How Can You Defend The Client Against The Breath Test Results?
I cannot answer the question of how to defend clients against breath test results. As a defense attorney, I look at the procedure to ensure that the officer complied with all of the requirements before having the person blow into the machine. I will ensure that he conducted a 20-minute observation period and that he logged the appropriate information into the logbook. I will also look at whether or not the officer had the necessary certifications to administer the test at the time the test took place. Additionally, I will make sure that the machine complies with the requirements, and that it was certified at the time that the person blew into the machine.
In terms of what I can attack regarding the machine itself, I can’t answer that question because I don’t know. Let’s assume everything was carried out in compliance with the procedures and requirements, but you still want to attack the test results of the machine itself. In that case, you will need to hire an expert who knows the mechanical and technical workings of the machine itself. That expert can gain access to those records, and under some circumstances, they can attack the validity of the breath test result.
If, for whatever reason, we feel that a result is just not right or I’m in a situation where I need to fight a case regardless, then I will need to hire an expert to examine the machine itself. That expert might also be an expert in physiology so that they can determine blood alcohol absorption rates in the human body. If you compare blood alcohol absorption rates in the human body to what the registered reading was, and if the result just doesn’t make sense based on what the person said they had to drink over a certain period of time, then it might be concluded that there was something wrong with the machine.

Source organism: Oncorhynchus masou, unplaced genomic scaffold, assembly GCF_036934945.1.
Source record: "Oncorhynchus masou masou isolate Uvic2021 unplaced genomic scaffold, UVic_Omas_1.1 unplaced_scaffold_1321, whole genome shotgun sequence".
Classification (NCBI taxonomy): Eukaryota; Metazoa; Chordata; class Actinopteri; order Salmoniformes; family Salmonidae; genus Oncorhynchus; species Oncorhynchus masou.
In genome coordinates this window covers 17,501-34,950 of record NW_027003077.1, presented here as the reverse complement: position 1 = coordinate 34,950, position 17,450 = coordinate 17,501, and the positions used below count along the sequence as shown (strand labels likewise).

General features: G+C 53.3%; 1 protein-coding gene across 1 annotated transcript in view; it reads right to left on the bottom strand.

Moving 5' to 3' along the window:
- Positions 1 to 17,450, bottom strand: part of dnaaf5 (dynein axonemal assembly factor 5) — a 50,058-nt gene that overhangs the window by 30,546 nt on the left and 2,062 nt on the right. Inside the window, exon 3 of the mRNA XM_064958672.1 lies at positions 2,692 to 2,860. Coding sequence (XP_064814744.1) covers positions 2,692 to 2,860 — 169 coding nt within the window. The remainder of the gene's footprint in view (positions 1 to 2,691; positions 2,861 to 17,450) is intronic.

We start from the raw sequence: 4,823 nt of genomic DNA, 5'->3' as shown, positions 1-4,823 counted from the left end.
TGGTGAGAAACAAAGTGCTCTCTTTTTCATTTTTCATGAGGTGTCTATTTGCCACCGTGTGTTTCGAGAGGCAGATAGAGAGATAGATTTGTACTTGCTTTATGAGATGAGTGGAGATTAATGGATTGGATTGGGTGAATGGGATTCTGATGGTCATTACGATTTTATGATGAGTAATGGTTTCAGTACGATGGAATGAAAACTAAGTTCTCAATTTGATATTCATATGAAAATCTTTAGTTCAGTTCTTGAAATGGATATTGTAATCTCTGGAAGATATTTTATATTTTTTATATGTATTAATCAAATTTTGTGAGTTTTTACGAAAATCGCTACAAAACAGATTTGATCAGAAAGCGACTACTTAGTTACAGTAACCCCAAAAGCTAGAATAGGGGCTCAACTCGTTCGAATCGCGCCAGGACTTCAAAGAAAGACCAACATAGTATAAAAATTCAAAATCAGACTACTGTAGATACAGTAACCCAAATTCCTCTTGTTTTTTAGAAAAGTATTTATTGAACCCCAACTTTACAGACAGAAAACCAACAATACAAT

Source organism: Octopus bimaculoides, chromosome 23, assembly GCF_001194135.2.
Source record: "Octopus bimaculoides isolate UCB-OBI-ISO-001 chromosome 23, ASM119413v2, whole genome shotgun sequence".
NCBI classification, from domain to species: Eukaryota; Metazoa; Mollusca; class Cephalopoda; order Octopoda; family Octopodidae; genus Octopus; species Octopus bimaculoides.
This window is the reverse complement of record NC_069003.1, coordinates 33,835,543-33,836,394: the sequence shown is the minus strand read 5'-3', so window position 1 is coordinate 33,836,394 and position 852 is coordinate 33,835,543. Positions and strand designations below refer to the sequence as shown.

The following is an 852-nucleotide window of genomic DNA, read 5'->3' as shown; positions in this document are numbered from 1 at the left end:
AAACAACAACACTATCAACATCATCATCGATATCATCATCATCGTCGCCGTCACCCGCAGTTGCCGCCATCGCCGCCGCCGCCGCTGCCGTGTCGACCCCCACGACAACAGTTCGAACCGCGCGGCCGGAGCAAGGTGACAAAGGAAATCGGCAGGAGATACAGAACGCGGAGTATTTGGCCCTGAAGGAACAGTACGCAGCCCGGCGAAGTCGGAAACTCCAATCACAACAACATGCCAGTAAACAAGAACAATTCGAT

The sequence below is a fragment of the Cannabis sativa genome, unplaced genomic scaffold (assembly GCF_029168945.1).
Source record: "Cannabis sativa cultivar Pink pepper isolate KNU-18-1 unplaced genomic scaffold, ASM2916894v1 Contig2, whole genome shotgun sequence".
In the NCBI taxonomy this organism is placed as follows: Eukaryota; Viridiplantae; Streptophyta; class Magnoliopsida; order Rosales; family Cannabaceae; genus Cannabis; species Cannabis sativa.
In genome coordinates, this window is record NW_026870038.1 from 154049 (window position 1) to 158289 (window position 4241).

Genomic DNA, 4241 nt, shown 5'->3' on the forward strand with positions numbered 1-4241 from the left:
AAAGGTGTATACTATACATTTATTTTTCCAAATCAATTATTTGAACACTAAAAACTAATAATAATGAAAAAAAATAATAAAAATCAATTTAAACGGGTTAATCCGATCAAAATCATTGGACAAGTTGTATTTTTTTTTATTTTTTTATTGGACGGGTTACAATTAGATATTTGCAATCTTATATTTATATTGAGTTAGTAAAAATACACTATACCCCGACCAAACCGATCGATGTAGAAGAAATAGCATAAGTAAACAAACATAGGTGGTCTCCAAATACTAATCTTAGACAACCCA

How Does It Affect The Observation Process If Someone Vomits During Those 20 Minutes?
Officers are supposed to have constant observation of the individual for a 20-minute period of time. However, when I’m looking at videos of them in the police station, I often see that the officers have their heads down while they’re writing up tickets or reports. They’re not just sitting there staring in the person’s eyes for 20 minutes. It’s supposed to be constant observation, but I’ve never seen an officer just gaze into the eyes of the defendant for 20 minutes to make sure there is absolutely no belching, burping, or foreign object in the person’s mouth. From a court’s perspective, it’s sufficient that there’s nothing outwardly evident during that 20-minute period. Some of these videos have very good audio and video quality and allow you to clearly see the defendant’s mouth. It doesn’t mean that the person didn’t belch without opening up their mouth, but you can tell on some of the videos whether or not the person was doing something during this period of time.
For more information on Defense Against Breath Test Results, a free initial consultation is your next best step. Get the information and legal answers you are seeking by calling (847) 623-2424 today.
Call NOW for your FREE Consultation